COVID-19 restrictions changing way groups hold fundraising events

By Michelle Martin | Staff writer
Wednesday, October 21, 2020

Schools, parishes and other Catholic organizations that rely on fundraising had to figure out new ways to reach supporters when COVID-19 canceled large in-person social gatherings for the foreseeable future in March.

While many schools have now opened their doors, most stores are open and even restaurants are open with restrictions, big fundraising affairs are still off the table.

The good news, organizers say, is that many events are still reaching their goals in terms of net proceeds. After all, it’s less expensive to livestream a program than to cater a dinner, and it might be easier for people to log on for a one-hour program than commit to a three- or four-hour evening out.

St. Thomas the Apostle School, 5467 S. Woodlawn Ave., was deep into planning its April 19 STArry Night benefit when the in-person event had to be canceled, said Mary Alice Howard, the school’s director of advancement.

The caterer agreed to hold its $3,000 deposit and apply it to the school’s next in-person event, she said, and the costs for decorations and other expenses were cut from the budget when the school ended up pivoting to a completely online fundraiser, Howard said.

The school was able to use software it bought previously to allow people to bid on silent auction items, Howard said. This year’s auction brought in about $5,000, compared to $8,000 the previous year, although some of the decline might have had to do with getting donations of auction items that would be appealing during COVID-19 restrictions.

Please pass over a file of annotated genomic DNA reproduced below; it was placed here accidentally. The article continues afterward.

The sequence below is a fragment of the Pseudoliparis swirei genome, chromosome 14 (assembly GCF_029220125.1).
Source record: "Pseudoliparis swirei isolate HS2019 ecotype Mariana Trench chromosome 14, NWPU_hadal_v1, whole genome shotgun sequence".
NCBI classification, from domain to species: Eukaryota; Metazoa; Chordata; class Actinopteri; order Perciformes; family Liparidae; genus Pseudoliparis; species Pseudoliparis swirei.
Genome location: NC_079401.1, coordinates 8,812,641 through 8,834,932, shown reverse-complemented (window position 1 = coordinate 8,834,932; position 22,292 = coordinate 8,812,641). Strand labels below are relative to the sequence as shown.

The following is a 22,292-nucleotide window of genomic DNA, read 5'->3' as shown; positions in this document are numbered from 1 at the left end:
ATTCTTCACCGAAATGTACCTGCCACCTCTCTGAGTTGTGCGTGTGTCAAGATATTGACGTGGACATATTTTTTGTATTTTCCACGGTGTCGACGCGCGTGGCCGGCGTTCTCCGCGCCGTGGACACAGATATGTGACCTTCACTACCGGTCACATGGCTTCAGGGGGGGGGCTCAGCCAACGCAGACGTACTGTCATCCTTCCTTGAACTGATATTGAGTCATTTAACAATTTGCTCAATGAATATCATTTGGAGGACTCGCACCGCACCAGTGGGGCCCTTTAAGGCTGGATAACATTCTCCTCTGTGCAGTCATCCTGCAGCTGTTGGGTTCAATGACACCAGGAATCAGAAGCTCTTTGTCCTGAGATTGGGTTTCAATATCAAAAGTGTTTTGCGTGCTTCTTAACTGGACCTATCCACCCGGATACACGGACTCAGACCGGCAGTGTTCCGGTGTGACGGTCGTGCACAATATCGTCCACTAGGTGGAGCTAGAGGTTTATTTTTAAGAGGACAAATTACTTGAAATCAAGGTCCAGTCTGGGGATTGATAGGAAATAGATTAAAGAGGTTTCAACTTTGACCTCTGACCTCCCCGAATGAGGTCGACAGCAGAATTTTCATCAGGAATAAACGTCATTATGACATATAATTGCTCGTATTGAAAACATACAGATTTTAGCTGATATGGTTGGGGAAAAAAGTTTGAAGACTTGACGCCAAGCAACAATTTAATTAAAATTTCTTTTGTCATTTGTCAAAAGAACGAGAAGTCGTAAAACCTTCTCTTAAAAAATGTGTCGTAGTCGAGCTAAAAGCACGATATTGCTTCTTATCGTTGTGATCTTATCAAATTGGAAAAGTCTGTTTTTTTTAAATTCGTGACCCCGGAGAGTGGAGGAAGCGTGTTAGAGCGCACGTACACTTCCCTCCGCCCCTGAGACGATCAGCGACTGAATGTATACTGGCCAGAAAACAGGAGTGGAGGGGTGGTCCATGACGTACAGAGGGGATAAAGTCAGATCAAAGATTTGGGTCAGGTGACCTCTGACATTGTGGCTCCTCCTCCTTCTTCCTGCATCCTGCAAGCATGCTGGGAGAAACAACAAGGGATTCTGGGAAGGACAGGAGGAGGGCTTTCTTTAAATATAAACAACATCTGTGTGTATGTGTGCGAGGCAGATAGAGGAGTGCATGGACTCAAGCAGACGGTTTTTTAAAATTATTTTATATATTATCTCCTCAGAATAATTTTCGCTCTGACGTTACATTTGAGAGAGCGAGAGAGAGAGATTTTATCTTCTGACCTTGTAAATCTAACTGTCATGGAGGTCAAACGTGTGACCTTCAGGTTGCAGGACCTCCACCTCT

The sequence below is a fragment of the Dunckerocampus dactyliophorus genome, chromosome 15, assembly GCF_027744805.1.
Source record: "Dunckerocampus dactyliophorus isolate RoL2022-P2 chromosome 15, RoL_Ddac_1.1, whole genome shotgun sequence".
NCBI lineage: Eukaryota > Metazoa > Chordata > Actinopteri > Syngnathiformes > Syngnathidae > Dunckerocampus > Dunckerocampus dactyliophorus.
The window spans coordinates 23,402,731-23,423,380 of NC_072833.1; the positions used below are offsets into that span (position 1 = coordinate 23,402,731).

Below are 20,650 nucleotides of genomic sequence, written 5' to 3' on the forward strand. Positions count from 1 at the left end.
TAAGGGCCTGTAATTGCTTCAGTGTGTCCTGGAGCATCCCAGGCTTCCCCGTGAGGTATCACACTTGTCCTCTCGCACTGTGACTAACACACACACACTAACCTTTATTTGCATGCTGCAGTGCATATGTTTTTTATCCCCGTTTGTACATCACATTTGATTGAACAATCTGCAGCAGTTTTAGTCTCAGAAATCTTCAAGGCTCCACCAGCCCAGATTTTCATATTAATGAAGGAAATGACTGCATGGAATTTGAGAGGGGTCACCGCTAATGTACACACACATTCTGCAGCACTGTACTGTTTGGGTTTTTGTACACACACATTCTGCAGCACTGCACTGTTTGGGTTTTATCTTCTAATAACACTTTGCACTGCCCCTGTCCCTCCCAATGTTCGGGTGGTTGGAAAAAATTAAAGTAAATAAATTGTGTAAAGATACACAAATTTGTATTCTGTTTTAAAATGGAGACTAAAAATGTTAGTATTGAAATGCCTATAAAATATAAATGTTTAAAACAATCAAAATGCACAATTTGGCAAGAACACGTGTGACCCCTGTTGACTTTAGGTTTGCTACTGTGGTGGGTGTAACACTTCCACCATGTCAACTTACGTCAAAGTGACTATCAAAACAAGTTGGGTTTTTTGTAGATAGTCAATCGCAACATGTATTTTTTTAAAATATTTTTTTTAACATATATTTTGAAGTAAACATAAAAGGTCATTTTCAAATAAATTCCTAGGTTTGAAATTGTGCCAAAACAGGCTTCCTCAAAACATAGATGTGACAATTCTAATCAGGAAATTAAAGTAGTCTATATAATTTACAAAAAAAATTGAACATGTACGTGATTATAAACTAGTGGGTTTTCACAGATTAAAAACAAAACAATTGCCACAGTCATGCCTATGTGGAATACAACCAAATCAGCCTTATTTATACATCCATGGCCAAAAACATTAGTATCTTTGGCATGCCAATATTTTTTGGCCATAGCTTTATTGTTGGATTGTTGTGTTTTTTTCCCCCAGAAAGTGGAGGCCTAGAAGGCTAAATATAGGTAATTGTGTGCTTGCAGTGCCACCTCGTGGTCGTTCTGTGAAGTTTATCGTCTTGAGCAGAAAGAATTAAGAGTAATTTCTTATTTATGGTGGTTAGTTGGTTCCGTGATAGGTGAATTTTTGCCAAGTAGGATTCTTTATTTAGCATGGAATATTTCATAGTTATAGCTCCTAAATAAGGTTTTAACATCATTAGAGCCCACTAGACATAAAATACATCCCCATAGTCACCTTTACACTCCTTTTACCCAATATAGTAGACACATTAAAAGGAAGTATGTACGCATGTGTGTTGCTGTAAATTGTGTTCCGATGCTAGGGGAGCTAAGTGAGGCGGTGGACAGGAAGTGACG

Howard said the school started communicating with supporters the week before the official date of the fundraiser, reminding them to bid or donate. It used text messages and a video message from the principal.

“We wanted to stay top-of-mind, but we didn’t want to irk people by sending too many messages,” Howard said.

In the end, combining the auction, sponsorships and donations, the event beat its $30,000 goal by more than $8,000.

If the fundraiser is virtual next year, she would add in an online program that people can watch the evening of the event, Howard said.

That’s exactly what the Archdiocese of Chicago’s Chastity Education Initiative did with its annual benefit.

The “An Evening With Cardinal George” event, coordinated by the Respect Life Office, was supposed to be April 22, with a screening of a documentary about Cardinal Francis George and a discussion at the Davis Theater in Chicago.

It ended up being a virtual event in August, with selections of the documentary and a panel discussion among people who knew and worked with Cardinal George.

The change allowed far more people to participate, said Dawn Fitzpatrick, senior coordinator for Respect Life and Chastity Education. About 1,200 people viewed the event either during the livestream or later, compared to 220 who could be accommodated in the theater.

Doing the event virtually also allowed Fitzpatrick to call on a wider range of speakers, bringing in Los Angeles Auxiliary Bishop Robert Barron, former rector of University of St. Mary of the Lake/Mundelein Seminary and founder of Word on Fire Ministries.